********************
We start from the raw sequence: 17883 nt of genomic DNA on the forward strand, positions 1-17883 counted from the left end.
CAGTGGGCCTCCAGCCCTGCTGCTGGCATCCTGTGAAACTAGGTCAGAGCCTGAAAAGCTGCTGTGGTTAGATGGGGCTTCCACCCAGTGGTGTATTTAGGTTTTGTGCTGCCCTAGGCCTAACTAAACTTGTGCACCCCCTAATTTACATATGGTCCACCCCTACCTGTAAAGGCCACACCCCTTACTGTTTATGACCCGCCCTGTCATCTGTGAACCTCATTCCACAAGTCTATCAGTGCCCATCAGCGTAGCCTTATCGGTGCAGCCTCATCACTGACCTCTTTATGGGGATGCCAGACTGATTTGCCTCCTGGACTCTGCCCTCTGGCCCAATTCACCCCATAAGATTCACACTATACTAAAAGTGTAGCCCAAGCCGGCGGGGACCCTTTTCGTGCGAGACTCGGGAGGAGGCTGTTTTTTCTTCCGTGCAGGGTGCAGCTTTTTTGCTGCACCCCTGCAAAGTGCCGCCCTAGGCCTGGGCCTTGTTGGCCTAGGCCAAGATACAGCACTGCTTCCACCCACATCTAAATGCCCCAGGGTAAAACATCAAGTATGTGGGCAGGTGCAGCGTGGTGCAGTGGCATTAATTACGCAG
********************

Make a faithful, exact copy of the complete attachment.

We start from the raw sequence: 17883 nt of genomic DNA on the forward strand, positions 1-17883 counted from the left end.
CAGTGGGCCTCCAGCCCTGCTGCTGGCATCCTGTGAAACTAGGTCAGAGCCTGAAAAGCTGCTGTGGTTAGATGGGGCTTCCACCCAGTGGTGTATTTAGGTTTTGTGCTGCCCTAGGCCTAACTAAACTTGTGCACCCCCTAATTTACATATGGTCCACCCCTACCTGTAAAGGCCACACCCCTTACTGTTTATGACCCGCCCTGTCATCTGTGAACCTCATTCCACAAGTCTATCAGTGCCCATCAGCGTAGCCTTATCGGTGCAGCCTCATCACTGACCTCTTTATGGGGATGCCAGACTGATTTGCCTCCTGGACTCTGCCCTCTGGCCCAATTCACCCCATAAGATTCACACTATACTAAAAGTGTAGCCCAAGCCGGCGGGGACCCTTTTCGTGCGAGACTCGGGAGGAGGCTGTTTTTTCTTCCGTGCAGGGTGCAGCTTTTTTGCTGCACCCCTGCAAAGTGCCGCCCTAGGCCTGGGCCTTGTTGGCCTAGGCCAAGATACAGCACTGCTTCCACCCACATCTAAATGCCCCAGGGTAAAACATCAAGTATGTGGGCAGGTGCAGCGTGGTGCAGTGGCATTAATTACGCAG